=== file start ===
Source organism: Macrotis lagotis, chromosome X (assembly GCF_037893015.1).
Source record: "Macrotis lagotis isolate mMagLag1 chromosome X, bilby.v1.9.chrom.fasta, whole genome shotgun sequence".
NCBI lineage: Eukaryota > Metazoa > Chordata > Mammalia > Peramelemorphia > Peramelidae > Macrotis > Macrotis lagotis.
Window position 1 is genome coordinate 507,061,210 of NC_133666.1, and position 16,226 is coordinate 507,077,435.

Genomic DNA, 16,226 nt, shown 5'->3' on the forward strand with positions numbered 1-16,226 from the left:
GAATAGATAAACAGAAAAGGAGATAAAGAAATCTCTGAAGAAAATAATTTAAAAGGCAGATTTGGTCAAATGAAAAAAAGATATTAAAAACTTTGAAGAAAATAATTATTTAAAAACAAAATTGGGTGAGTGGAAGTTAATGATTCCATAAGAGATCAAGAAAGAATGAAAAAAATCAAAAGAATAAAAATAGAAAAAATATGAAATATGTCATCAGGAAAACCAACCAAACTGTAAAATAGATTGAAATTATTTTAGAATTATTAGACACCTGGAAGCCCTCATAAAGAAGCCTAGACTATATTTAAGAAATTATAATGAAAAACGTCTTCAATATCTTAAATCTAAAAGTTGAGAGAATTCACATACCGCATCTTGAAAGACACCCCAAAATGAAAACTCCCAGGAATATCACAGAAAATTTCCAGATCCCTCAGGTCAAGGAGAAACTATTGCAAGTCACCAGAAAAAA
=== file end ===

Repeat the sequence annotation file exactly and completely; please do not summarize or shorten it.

Source organism: Macrotis lagotis, chromosome X (assembly GCF_037893015.1).
Source record: "Macrotis lagotis isolate mMagLag1 chromosome X, bilby.v1.9.chrom.fasta, whole genome shotgun sequence".
NCBI lineage: Eukaryota > Metazoa > Chordata > Mammalia > Peramelemorphia > Peramelidae > Macrotis > Macrotis lagotis.
Window position 1 is genome coordinate 507,061,210 of NC_133666.1, and position 16,226 is coordinate 507,077,435.

Genomic DNA, 16,226 nt, shown 5'->3' on the forward strand with positions numbered 1-16,226 from the left:
GAATAGATAAACAGAAAAGGAGATAAAGAAATCTCTGAAGAAAATAATTTAAAAGGCAGATTTGGTCAAATGAAAAAAAGATATTAAAAACTTTGAAGAAAATAATTATTTAAAAACAAAATTGGGTGAGTGGAAGTTAATGATTCCATAAGAGATCAAGAAAGAATGAAAAAAATCAAAAGAATAAAAATAGAAAAAATATGAAATATGTCATCAGGAAAACCAACCAAACTGTAAAATAGATTGAAATTATTTTAGAATTATTAGACACCTGGAAGCCCTCATAAAGAAGCCTAGACTATATTTAAGAAATTATAATGAAAAACGTCTTCAATATCTTAAATCTAAAAGTTGAGAGAATTCACATACCGCATCTTGAAAGACACCCCAAAATGAAAACTCCCAGGAATATCACAGAAAATTTCCAGATCCCTCAGGTCAAGGAGAAACTATTGCAAGTCACCAGAAAAAA